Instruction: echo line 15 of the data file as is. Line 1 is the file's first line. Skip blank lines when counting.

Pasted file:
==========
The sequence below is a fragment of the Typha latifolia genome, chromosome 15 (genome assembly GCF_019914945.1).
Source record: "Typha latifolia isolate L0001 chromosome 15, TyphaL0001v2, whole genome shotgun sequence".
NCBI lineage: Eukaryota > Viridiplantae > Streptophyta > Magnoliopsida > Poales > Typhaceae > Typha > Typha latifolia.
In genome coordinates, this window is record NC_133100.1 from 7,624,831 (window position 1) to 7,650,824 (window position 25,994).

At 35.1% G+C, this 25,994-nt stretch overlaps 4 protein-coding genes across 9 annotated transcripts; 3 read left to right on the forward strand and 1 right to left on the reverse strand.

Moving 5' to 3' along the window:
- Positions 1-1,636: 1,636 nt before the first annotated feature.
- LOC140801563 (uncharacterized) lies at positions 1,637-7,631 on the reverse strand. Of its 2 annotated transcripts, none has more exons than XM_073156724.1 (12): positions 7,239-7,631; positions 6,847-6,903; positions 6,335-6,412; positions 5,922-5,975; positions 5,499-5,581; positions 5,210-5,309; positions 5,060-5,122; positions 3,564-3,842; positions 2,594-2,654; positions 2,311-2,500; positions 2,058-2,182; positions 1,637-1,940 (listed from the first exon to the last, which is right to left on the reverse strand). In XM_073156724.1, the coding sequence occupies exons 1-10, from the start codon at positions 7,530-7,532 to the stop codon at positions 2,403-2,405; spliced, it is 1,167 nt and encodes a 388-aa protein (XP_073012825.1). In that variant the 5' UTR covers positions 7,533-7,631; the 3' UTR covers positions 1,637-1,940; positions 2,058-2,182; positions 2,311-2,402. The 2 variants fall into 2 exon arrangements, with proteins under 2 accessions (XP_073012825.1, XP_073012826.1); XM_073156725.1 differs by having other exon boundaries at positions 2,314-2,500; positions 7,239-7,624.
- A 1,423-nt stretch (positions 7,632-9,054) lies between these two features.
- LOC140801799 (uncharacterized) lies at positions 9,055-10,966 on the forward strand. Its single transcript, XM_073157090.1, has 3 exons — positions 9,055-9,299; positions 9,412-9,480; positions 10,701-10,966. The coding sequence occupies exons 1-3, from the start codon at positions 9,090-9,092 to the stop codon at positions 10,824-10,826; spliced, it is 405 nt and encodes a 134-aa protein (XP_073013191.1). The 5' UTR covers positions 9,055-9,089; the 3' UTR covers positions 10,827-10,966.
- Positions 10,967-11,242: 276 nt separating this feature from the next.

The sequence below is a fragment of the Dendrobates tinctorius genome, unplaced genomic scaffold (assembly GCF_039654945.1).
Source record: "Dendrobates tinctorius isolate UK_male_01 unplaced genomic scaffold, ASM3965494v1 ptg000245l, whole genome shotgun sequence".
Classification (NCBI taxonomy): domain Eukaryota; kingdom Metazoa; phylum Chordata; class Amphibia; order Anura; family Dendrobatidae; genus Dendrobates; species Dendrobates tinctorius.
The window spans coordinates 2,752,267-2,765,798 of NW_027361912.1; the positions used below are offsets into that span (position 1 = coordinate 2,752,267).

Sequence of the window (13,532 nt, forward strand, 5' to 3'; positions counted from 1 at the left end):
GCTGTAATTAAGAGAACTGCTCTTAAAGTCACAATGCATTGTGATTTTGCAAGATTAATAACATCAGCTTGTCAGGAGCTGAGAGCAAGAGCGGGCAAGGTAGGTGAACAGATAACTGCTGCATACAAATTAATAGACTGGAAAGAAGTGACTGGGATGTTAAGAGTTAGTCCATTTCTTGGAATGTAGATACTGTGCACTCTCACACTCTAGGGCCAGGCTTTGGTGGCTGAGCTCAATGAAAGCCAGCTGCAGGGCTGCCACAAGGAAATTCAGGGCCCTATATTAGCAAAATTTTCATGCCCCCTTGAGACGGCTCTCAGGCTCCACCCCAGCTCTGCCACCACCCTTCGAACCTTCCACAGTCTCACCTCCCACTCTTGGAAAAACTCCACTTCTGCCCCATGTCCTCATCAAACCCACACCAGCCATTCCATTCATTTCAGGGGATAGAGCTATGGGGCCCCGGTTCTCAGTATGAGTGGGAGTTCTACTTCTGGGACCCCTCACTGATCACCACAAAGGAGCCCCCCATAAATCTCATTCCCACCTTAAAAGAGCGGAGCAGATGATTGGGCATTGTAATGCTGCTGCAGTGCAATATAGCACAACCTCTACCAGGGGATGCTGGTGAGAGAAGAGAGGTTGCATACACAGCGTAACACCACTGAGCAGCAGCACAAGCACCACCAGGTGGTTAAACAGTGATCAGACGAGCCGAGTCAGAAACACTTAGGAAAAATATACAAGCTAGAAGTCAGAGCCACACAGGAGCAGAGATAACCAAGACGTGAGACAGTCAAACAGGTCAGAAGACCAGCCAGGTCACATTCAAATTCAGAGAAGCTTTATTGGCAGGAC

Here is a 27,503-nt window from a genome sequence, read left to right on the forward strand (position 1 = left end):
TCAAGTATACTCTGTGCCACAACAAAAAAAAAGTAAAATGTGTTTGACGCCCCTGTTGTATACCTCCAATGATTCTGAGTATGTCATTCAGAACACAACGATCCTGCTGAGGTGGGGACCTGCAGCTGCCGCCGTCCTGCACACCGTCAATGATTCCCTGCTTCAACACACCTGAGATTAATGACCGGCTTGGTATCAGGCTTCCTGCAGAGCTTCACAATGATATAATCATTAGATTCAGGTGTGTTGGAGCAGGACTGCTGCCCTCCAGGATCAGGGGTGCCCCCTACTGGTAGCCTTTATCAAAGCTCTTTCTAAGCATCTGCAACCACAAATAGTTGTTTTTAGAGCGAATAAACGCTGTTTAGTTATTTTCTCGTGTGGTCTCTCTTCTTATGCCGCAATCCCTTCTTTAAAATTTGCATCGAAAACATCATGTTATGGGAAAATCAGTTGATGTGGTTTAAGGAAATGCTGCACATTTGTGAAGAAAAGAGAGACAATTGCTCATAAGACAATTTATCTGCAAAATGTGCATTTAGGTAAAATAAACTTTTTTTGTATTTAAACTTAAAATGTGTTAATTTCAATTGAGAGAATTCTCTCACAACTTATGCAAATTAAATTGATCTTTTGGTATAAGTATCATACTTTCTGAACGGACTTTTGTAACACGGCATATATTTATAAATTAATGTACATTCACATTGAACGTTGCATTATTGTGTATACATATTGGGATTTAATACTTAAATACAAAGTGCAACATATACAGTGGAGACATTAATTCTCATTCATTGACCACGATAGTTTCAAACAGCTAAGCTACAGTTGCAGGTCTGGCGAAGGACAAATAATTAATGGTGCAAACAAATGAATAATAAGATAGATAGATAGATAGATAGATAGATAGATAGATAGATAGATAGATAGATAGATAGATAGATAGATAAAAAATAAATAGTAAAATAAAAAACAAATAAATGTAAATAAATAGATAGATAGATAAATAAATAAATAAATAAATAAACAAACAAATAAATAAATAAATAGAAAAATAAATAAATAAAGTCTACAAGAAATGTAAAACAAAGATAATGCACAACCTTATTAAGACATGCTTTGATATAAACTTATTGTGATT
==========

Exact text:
The window spans coordinates 2,752,267-2,765,798 of NW_027361912.1; the positions used below are offsets into that span (position 1 = coordinate 2,752,267).